Iyanda’s  Journey to the top

Iyanda’s  Journey to the top

March 9th, 2023 | BY a100voicesofus |

by Jane Nkiwane

The Universal Declaration of Human Rights which is the cornerstone of international human rights law states that, “All humans are born free and equal in dignity”. However, despite the law put in place, in the past years the United Nations, regional and local human rights bodies have documented widespread violations and abuses targeting LGBTI people worldwide. Acts of violence include brutal beatings, sexual violence, ill treatment and wide spread stigma. 

According to the Universal Declaration of Human rights article 5; No one shall be subjected to torture, or to cruel, in human or degrading treatment or punishment. For people who are part of the LGBTI community like 29 year old Iyanda, fair treatment in society is only a pipe dream due to the social stigma that they face. 

  Living as a transgender woman in Zimbabwe, she has overcome many challenges, including overcoming the urge to commit suicide three times, depression and alienation. However despite the setbacks, her determination, resilience and fighting spirit has managed to propel her to greater heights and success. 

In 2022 she hogged the limelight nationally by landing herself a gig as a red carpet host for the prestigious Roil Bulawayo Awards where she shared the stage with notable figures in the entertainment arena of Zimbabwe.The bubbly personality dons a hat of many colours, she has carved a name for herself in different platforms by being a fashion enthusiast, TV personality and human rights defender. She also runs a successful luxurious custom made furniture business called The Home which has two branches one in Bulawayo,Belmont and the other in Johannesburg, Boyseen. The company currently employs thirteen people and it manufactures creative high end furniture like couches,bedroom sets,tables and wall units.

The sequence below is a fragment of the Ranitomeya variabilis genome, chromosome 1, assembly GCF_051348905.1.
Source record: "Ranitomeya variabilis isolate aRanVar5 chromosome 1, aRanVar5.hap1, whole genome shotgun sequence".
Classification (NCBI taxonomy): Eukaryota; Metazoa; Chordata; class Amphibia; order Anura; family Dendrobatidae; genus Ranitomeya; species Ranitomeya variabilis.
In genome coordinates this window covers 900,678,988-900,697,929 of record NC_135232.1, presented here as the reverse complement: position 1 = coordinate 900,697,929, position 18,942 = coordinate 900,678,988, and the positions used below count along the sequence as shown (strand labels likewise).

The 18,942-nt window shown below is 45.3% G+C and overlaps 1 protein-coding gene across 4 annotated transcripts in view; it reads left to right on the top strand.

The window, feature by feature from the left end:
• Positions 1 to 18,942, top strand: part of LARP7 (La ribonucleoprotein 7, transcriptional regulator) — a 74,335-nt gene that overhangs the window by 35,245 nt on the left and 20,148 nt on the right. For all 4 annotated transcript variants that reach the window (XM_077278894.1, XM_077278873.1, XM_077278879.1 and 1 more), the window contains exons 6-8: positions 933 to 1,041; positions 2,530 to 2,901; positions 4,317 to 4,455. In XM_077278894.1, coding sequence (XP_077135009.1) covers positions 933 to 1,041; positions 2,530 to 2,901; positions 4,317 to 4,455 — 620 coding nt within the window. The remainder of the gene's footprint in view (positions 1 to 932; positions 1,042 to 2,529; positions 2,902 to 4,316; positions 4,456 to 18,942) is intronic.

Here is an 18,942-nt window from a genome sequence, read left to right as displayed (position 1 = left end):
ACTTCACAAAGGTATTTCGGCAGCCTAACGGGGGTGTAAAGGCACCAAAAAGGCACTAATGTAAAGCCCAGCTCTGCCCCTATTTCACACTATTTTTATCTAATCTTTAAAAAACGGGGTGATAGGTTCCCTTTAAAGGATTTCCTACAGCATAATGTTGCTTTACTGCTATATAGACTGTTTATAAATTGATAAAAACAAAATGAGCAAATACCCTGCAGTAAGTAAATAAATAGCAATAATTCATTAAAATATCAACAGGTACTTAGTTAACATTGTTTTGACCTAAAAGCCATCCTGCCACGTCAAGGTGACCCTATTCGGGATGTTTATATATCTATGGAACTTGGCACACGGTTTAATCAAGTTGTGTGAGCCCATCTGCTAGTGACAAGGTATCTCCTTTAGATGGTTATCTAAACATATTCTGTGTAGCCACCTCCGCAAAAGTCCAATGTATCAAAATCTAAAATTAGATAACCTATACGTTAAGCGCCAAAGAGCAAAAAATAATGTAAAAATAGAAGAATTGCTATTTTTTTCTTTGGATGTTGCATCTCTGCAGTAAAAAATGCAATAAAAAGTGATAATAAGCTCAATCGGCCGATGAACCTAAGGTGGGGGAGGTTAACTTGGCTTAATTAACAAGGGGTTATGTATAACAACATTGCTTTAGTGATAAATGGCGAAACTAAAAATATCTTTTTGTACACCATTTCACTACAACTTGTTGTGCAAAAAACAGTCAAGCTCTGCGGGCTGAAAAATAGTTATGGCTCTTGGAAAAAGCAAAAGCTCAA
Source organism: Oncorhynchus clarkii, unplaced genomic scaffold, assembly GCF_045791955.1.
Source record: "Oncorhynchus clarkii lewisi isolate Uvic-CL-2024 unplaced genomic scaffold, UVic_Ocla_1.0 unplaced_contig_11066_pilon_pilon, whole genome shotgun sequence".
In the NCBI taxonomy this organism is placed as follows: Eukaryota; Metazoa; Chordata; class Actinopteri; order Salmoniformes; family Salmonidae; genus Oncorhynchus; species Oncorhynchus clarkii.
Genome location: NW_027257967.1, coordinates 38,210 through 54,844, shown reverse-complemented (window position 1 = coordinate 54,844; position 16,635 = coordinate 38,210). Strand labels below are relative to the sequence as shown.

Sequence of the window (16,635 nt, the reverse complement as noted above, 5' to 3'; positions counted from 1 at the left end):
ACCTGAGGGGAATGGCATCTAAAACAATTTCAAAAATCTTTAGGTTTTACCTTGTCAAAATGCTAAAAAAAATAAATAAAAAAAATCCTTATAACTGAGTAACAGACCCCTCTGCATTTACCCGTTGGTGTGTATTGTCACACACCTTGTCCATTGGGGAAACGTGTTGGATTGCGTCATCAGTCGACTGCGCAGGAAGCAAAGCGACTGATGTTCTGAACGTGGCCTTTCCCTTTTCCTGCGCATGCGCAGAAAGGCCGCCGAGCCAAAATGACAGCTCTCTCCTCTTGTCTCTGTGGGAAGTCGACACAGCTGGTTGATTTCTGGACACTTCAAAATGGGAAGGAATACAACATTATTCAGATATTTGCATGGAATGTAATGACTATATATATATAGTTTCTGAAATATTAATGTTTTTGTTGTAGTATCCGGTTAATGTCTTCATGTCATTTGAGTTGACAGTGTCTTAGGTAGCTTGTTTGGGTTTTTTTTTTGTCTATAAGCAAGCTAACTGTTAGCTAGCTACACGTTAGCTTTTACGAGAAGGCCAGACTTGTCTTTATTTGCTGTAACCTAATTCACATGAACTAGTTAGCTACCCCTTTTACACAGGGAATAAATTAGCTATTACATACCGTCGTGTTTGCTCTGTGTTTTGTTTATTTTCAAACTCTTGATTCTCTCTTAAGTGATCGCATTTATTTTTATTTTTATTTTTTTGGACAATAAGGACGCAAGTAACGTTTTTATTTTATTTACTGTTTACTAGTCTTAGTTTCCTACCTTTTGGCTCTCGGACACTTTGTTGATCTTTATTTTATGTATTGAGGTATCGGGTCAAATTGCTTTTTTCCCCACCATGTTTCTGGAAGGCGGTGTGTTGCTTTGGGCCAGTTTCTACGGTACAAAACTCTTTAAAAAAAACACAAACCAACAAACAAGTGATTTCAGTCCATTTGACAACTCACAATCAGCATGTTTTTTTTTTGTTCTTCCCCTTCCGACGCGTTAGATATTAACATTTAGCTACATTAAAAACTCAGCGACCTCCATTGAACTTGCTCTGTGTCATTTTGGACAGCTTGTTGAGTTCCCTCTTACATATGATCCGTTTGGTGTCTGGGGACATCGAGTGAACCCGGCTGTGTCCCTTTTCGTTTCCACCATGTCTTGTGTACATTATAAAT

According to her, the journey to the top was not a rosy one. Iyanda, who was born  male ,vividly recalls the period when she decided to come out in the open and live freely as a transgender woman.

“I grew up in an era where being LGBTI was not popular, I recall it was in 2007 when I made it known to people close to me that I was LGBTI . My friends were prohibited from playing with me because their parents thought I would infect them with my disease as they thought that being LGBTI was a disease,” she recalls.

 “Back then, in my community there were a lot of negative talks being said about me. They thought I am unAfrican and immoral due to my sexual orientation. Luckily during that trying period I befriended four of black LGBTI young men and we became each other’s support system. We would go out to visit and hang out, have fun in different spaces however it was hard to interact with new people due to the stigma. I remember at times we were bashed and in one incident, we were thrown out of a night club because they said no LGBTI people were allowed.” 

Despite all the negative reactions she got from society Iyanda grew a thick skin and soldiered on. “What enabled me to move forward with my life is that I taught myself to block out all the negative challenges that I met earlier in my life, especially during my school years. I faced a lot of discrimination; homophobia from community members, teachers and students however blocking this out of my mind and forgiving has brought tranquillity and progress into my life.  I have learnt to avoid negative people. On the brighter side, there are people in my life who have embraced me as I am, loved, nurtured me and enjoy my company and personality. My mother is one of them and she has been very supportive throughout my journey.”

Iyanda urged local people to embrace and accommodate diverse groups of people in society. “Teach your kids manners and kindness so that they grow up to be adults who respect people from all walks of life even if they are different. I believe that this will make the world a better place. 

On a parting remark, she had a word of advice to the LGBTI community. “All I can say is that at times the environment that we currently live in is not friendly for people like us. The advice that I have for LGBTI who haven’t yet disclosed their lifestyle publicly is that they should not rush the process, take their time up until they feel ready, mentally, emotionally and even financially prepared before they come to make life easier. Furthermore do not succumb to societal pressure and never be fazed by what people say, just know how you are.” 

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